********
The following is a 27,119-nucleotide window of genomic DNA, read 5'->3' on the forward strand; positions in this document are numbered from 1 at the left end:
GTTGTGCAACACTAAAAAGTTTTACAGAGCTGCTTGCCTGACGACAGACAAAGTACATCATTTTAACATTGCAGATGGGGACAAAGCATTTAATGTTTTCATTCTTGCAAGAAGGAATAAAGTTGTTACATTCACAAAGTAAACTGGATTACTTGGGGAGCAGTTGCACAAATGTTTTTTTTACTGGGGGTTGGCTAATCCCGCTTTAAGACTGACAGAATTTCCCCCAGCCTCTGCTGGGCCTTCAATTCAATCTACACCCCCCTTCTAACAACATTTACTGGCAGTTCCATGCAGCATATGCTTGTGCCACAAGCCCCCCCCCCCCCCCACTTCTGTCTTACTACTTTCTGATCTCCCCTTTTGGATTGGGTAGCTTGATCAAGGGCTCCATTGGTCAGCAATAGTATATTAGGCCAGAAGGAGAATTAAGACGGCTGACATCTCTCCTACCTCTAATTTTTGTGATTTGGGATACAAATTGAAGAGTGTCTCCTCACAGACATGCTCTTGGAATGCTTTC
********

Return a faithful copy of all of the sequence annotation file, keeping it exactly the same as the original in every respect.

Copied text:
The following is a 27,119-nucleotide window of genomic DNA, read 5'->3' on the forward strand; positions in this document are numbered from 1 at the left end:
GTTGTGCAACACTAAAAAGTTTTACAGAGCTGCTTGCCTGACGACAGACAAAGTACATCATTTTAACATTGCAGATGGGGACAAAGCATTTAATGTTTTCATTCTTGCAAGAAGGAATAAAGTTGTTACATTCACAAAGTAAACTGGATTACTTGGGGAGCAGTTGCACAAATGTTTTTTTTACTGGGGGTTGGCTAATCCCGCTTTAAGACTGACAGAATTTCCCCCAGCCTCTGCTGGGCCTTCAATTCAATCTACACCCCCCTTCTAACAACATTTACTGGCAGTTCCATGCAGCATATGCTTGTGCCACAAGCCCCCCCCCCCCCCCACTTCTGTCTTACTACTTTCTGATCTCCCCTTTTGGATTGGGTAGCTTGATCAAGGGCTCCATTGGTCAGCAATAGTATATTAGGCCAGAAGGAGAATTAAGACGGCTGACATCTCTCCTACCTCTAATTTTTGTGATTTGGGATACAAATTGAAGAGTGTCTCCTCACAGACATGCTCTTGGAATGCTTTC